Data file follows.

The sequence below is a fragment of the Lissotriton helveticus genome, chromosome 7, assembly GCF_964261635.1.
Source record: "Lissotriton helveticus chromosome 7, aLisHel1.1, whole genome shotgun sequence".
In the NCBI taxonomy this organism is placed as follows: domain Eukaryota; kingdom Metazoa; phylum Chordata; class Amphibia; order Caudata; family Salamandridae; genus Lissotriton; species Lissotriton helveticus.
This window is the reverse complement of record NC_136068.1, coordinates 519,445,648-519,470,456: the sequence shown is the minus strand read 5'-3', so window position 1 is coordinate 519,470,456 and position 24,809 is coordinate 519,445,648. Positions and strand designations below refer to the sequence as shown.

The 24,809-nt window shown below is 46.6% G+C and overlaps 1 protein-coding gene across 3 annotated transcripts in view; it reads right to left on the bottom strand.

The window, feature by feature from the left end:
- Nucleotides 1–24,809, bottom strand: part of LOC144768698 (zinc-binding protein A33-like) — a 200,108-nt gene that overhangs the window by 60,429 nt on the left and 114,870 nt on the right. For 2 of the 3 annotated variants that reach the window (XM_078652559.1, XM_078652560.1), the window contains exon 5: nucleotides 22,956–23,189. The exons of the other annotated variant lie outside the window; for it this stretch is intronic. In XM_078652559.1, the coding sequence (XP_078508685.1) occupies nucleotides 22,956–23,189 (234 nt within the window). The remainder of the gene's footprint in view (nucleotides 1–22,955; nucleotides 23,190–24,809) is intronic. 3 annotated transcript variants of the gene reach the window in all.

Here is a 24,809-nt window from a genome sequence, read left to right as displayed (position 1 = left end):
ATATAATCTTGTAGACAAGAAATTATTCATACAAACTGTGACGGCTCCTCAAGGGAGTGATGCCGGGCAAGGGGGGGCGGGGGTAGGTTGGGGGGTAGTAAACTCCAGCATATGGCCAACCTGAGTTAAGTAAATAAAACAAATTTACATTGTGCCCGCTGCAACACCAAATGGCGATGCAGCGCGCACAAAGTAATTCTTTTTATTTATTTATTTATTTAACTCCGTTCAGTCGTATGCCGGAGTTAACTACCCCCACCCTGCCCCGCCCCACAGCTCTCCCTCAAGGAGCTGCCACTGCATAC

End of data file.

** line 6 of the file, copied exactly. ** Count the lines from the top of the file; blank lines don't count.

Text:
The window, feature by feature from the left end: